“Trout like to stage out in front of the grass, and those big, lazy specks like to hang out on top of it,” he said. “I like to throw a Top Dog Jr. over the grass, but if they don’t eat on the surface, I’ll switch to bait I call the Ghost (a soft-plastic suspending lure), but you could also throw the soft jerkbaits.”

Redfish tend to get farther back in Power Line Cove, and Cheramie says there is one little cut in the back corner to the right, or south, that attracts most of them. One of Cheramie’s best redfish techniques around the grassy cut is flashing a gold spoon above the grass.

“The good thing about this cove, besides the grass growing early, is that it won’t be matted out on the surface in March,” Cheramie said. “I like to start at the point and just kind of drift across it for trout. The best winds for fishing here would be south, southeast and east.”

No. 4: Anchor Cove

(N29 28 3.94 x W90 23 6.00)

Cheramie jokingly called this spot Anchor Cove because, “It’s got about four or five of my anchors here and quite a few of other people’s anchors, too.”

A few old pipelines that cross the bottom here are what claims the anchors, but it is the pipeline and surrounding oysters that attract the fish.

“This spot has the most oysters of any spot in the mine,” he said. “You got a couple canals that drain in here, and it’s got good current flow when the water is moving. Trout stack up on top of the oysters and eat the bait pulling out of the cuts.”

Since this is a spot to catch numbers of trout with an occasional big fish or two, Cheramie likes to throw a Cocahoe under a cork for the keepers and a Top Dog Jr. for the wall hangers. And because of the shells on bottom, it’s perfect for bumping a soft plastic.

“This spot is on the northwest side of the mine, so it’s a great place with north or northwest winds,” Cheramie said. “I’ve targeted the wells a lot, but I don’t catch much around them. The pipelines really aren’t that important for trout, but they do get a lot of sheepshead around them.”

No. 5: Horseshoe Island

(N29 27 54.97 x W90 22 26.75)

Another spot that has been eroded to the point of no longer being visible from the surface, the remains of what Cheramie called Horseshoe Island still attract lots of keeper trout below. The pipelines, oysters and cuts that attracted fish while the islands were visible still attract fish today as long as you can find the subtle hump on your depth finder. It should come up from 5 to 3 feet.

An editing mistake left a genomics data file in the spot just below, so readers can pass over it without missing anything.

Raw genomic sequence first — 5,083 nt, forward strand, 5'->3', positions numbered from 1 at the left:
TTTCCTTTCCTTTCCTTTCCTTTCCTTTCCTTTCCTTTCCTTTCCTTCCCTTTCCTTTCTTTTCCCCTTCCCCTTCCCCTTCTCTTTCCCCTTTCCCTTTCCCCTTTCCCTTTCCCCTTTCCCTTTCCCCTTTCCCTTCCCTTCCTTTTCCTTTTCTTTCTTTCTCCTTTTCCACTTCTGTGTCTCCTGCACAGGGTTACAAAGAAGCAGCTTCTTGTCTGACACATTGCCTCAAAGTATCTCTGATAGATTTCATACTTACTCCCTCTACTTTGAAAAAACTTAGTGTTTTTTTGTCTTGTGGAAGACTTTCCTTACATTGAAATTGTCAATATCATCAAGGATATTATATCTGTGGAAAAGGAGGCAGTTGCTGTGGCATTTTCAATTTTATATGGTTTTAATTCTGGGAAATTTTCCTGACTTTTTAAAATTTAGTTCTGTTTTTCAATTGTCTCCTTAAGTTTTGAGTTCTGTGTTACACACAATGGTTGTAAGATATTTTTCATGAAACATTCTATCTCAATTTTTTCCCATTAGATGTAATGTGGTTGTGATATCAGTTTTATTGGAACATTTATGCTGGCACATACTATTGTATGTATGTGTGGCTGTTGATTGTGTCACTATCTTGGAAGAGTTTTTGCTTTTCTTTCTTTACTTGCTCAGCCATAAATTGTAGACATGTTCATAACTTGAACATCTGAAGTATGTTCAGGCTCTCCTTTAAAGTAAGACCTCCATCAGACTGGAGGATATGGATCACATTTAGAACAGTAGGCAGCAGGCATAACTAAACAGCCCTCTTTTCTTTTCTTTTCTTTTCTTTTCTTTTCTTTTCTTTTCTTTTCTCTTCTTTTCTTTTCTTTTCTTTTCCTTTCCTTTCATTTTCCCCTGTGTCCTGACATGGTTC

“If you can get on it, it’s a spot that holds a lot of fish,” Cheramie insisted. “There are a couple wood signs on the bank to the northwest, and if you line that up with the point of land to the southeast, you should be close. The only problem here, though, is all the boat traffic coming out of that cut that goes up into Bason’s Marina.”

Since the spot does get so many passing boats, Cheramie explained that the best thing to do is to try to get there early. Once a couple boats anchor and fish the islands, all the passing boats have to navigate around the island. He also favors fishing this spot later in the afternoon after most of the boat traffic has died down.

“The best way to fish this underwater island is with a cork,” Cheramie added. “You can fish plastics or minnows, but they like it under a cork here. If I’m after a wall hanger, I’ll try topwater. It will also get a big pile of reds on it every now and then.”

No. 6: Eight Pound Cove

(N29 26 51.54 x W90 24 26.45)

The Sulphur Mine can get jammed up with boats when the fish are biting, so Cheramie has a few close spots that he can run to and fish to get out of the crowd. The first of these spots is a nondescript cove in the back of Bully Camp Lake where Cheramie and his customers have landed and lost many giant trout.

“Not a lot of trout come in here, but the ones that do come in are really nice,” he said. “They like to stack up right at the mouth of this cove, but they’ll also get back there in really shallow water. It grasses up in here, and the water gets really clear — almost like an aquarium — so you’ve got to be really quiet coming in.”

If the tide is high, Cheramie likes to throw plastics or minnows under corks, but he admits he has trouble putting down his topwater in this cove because of all the big fish he’s caught on it here before. As it gets closer to April, Cheramie says this spot becomes more of a numbers hole.

“Reds come in here, too,” he added. “There is some broken marsh to your left as you go into the cove, and the reds get around that stuff. I fish them with a spoon, and it’s a great spot for sight fishing because the water is so clear. And for some reason, the grass seems to grow best to your right as you go in. Reds like that, too.”

No. 7: Bully Point

(N29 26 31.03 x W90 24 8.60)

This is the point on your right as you enter Bully Camp Lake from the cut to its southeast. Rather than Bully Point being the spot, it marks the beginning of one of the best redfish banks around the Sulphur Mine. Cheramie likes to start at the point and work his way south toward the broken marsh in the back corner.